Whilst we wait for the next batch of Snapshot Serengeti images to be processed and posted up for us to classify I thought I would regale you with a short tail from my recent field work in Namibia. I was based on a cattle farm near to the small town of Otjiwarongo. One of the highlights, apart from the wealth of wildlife living alongside the cattle came as a total surprise. Mushrooms, giant, dinner plate sized tasty mushrooms.
Who would have thought to discover such a delicacy in the thorny scrubby bush of north eastern Namibia, a place normally thought of as desert.
I was out driving the boundaries of the farm with the owners one Saturday morning when they came to an abrupt stop and started reversing backwards. When we stopped they jumped out as if for action crying Omajowa! Thinking this was some Herero word for poacher or something similar I prepared myself for action too following them towards a very tall termite mound.
Omajowa were no poachers, they were giant mushrooms growing all around the base of the termite mound and according to my hosts, delicious. They expertly plucked a few out to take home for dinner and to share amongst the staff. We ate them cut into large chunks, breaded then fried like a schnitzel. Yes they were a taste to behold I can tell you.
The Ejova (singular, Herero name) or termitenpilz (German Namibian name) is the mushroom species Termitomyces schimperi. Termitomyces species are found over much of West, East and Southern Africa and live in association with various termite species.
In Namibia omajowa are found on the mounds of the termite Macrotermes michaelseni that build very tall mounds reaching heights of 5 meters tall. It has been noted that these often incline to the north.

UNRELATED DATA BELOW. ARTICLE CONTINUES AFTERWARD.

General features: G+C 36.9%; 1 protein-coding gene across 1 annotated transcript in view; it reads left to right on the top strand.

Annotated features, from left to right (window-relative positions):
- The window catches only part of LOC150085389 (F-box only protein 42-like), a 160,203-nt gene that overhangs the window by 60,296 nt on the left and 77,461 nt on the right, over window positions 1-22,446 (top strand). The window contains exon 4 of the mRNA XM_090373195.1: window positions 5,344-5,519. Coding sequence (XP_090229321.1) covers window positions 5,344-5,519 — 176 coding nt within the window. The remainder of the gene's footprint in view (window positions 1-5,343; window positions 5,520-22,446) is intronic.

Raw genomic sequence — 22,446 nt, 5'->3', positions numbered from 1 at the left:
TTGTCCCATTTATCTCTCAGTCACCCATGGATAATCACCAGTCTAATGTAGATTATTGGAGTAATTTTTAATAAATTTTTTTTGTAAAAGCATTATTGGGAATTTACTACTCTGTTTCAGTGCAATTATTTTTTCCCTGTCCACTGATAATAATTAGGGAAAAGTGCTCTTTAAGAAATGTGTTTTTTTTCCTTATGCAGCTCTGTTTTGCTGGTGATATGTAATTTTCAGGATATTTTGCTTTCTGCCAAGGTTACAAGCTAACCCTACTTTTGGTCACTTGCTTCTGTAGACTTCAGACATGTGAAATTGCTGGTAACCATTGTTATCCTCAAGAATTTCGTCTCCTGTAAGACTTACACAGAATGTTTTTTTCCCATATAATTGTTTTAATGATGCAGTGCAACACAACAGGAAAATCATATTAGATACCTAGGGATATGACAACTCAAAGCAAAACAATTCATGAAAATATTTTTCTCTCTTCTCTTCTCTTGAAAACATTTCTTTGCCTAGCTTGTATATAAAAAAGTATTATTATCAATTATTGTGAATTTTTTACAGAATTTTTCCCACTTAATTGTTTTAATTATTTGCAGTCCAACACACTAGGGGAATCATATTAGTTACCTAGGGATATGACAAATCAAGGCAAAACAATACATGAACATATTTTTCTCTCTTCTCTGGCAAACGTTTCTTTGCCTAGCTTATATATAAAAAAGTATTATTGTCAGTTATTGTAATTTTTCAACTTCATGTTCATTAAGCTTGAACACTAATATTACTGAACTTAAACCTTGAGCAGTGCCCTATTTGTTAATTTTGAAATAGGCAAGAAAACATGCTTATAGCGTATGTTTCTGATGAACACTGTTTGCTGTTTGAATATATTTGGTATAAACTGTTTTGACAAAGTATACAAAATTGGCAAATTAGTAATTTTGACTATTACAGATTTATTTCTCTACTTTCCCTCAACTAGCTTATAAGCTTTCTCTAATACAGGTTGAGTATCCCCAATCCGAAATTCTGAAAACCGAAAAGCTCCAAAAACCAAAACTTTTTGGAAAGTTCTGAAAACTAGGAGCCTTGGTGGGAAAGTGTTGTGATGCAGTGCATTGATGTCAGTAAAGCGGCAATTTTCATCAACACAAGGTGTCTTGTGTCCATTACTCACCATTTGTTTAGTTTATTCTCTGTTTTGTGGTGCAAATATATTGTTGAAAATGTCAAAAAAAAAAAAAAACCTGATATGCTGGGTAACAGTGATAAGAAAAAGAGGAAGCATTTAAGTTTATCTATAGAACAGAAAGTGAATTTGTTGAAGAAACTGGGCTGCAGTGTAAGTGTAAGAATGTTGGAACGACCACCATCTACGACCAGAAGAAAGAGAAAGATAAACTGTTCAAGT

The termites cultivate the fungus by providing a perfect substrate and perfect microclimate for the fungus to grow whist eliminating any competitors to the fungus. In return the fungus helps break down plant material aiding the efficient uptake of nutrients for the termites as well as providing additional food sources from its own body that are rich in nitrogen.
The omajowa, like most fungus is for the most part concealed away below ground but when conditions are right, in this case after a good rainfall between December and March the more familiar fruiting body emerges from the base of the termite mound growing on a stalk up to 50cm high with a cap that can reach 40cm diameter. Usually in groups of 5 to 10 up to 50 on one termite mound have been recorded in Namibia. They are really quite a sight.
From a cultural perspective they are seen by Namibians as a symbol of growth and prosperity and they are eagerly sought out. It is not unusual to see someone standing on the road side hefting one of these giants up in the air in an invitation to stop and buy from him.
Once pulled from the ground they have a strangely alien appearance with the dangling pseudorhiza (root like structure) still attached, though it is probably more ecologically sound to leave most of the pseudorhiza behind. The termites will feed on this and the remaining fungus will carry on growing to pop up another year. Like everything in nature, sustainable thoughtful use should be practiced in order preserve the delicate balance of life.